Law Firm or Law Fail? Debt Settlement Company’s Legal Footing Called into Question
The first major volley in the lawsuit filed by plaintiffs Yellowstone Capital and EBF Partners (“Everest Business Funding”) against a debt settlement company and their alleged ISO partners has been exchanged. And it’s a doozy.
Three of the eight defendants, Mark D. Guidubaldi & Associates, LLC (d/b/a Protection Legal Group) aka PLG, Corporate Bailout, LLC, and PLG Servicing, LLC have sought to collectively dismiss the complaint on the grounds that they are attorneys “engaged in the practice of law with the Merchants as their clients.”
PLG, a self-described “multi-jurisdictional law firm that practices law in various jurisdictions nationwide,” argues in their motion papers that those employed by Corporate Bailout and PLG Servicing carry out certain administrative and support tasks for PLG. And it’s okay that no one at either of those companies are attorneys, they claim, because PLG supervises it all. That enables them to be covered as attorneys in an attorney-client relationship, they assert.
If true, they might want to try harder at supervising. As you might remember, Corporate Bailout, a telemarketing debt settlement firm, was featured on the cover of the New York Post earlier this year after being sued for running an operation “so sexually aggressive, morally repulsive, and unlawfully hostile that it is rivaled only by the businesses portrayed in the films ‘Boiler Room’ and ‘The Wolf of Wall Street.’”
Corporate Bailout’s principal office is in New Jersey. PLG, the law firm, is based in Illinois. Can it really be that the former is considered a law firm through a relationship with the latter?
Whoa, not so fast, says an amended complaint filed by the plaintiffs on Tuesday, which argues that not even PLG is a legitimate law firm. “In fact, none of the Debt Relief Defendants is a law firm engaged in the provision of legitimate legal service,” they contend. “PLG is not even registered as a law firm in Illinois, as required by the rules of the Illinois courts,” they add.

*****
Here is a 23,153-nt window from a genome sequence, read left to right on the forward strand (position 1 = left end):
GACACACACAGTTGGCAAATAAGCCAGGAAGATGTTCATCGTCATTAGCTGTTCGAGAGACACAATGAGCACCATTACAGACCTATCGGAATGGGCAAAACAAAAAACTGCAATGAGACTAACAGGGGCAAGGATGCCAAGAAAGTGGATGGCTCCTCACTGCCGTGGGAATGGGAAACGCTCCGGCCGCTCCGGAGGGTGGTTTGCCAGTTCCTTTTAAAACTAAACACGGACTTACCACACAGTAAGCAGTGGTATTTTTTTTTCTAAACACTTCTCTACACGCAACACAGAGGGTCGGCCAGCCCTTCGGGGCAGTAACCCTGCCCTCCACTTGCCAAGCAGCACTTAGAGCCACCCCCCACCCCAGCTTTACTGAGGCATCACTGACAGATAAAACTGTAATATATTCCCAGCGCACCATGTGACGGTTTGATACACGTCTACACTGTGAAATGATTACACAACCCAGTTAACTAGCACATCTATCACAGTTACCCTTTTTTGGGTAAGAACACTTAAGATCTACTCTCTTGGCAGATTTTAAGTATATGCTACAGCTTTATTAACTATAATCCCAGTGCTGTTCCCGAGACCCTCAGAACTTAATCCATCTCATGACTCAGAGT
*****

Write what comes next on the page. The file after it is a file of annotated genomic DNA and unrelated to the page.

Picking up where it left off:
If true, then this case could potentially have far-reaching consequences beyond simple tortious interference.
Some excerpts from this bombshell allegation:
PLG has one employee who is a lawyer, but does not as a rule advise or represent its customers. The advice those merchant customers receive is given by non-lawyers at Corporate Bailout and PLG Servicing, who approach and recruit merchants in ways no lawyer subject to the Rule of Professional Conduct 7.3 would ever be permitted to solicit clients. The non-lawyer personnel at Corporate Bailout and PLG Servicing are not supervised by the solitary lawyer at PLG, but by [Mark] Mancino and [Michael] Hamill, who are not lawyers – an arrangement that, if PLG were a law firm engaged in the provision of legitimate legal services, would violate Rule of Professional Conduct 5.3. To the extent that any of the advice the non-lawyers at Corporate Bailout and PLG Servicing give to merchants in furtherance of the Debt Relief Defendants’ tortious activity is legal advice at all, giving it violates the prohibition on the unauthorized practice of law. PLG orchestrates this activity, which damages the merchants as well as their Merchant Cash Advance Providers, in flagrant and deliberate disregard of the law.
Although the merchants are told that they are paying the funds into an “escrow account,” in reality PLG does not treat the funds like client escrow funds; it pays itself from them from the beginning, regardless of whether it is providing any services, and with no differentiation between client funds and funds payable to PLG. If PLG really were a law firm engaged in the provision of legitimate legal services, its practices with respect to client funds would be barred by the Rule of Professional Conduct 1.15.
– plaintiffs in the Amended Complaint (<-- click to download a copy)
Plaintiffs have also added Michael Hamill as an individual defendant. Fellow co-defendants Mark Mancino, American Funding Group, Coast to Coast Funding, LLC, ROC Funding Group, LLC, and ROC South, LLC did not file a response to the original complaint.Last modified: December 6, 2017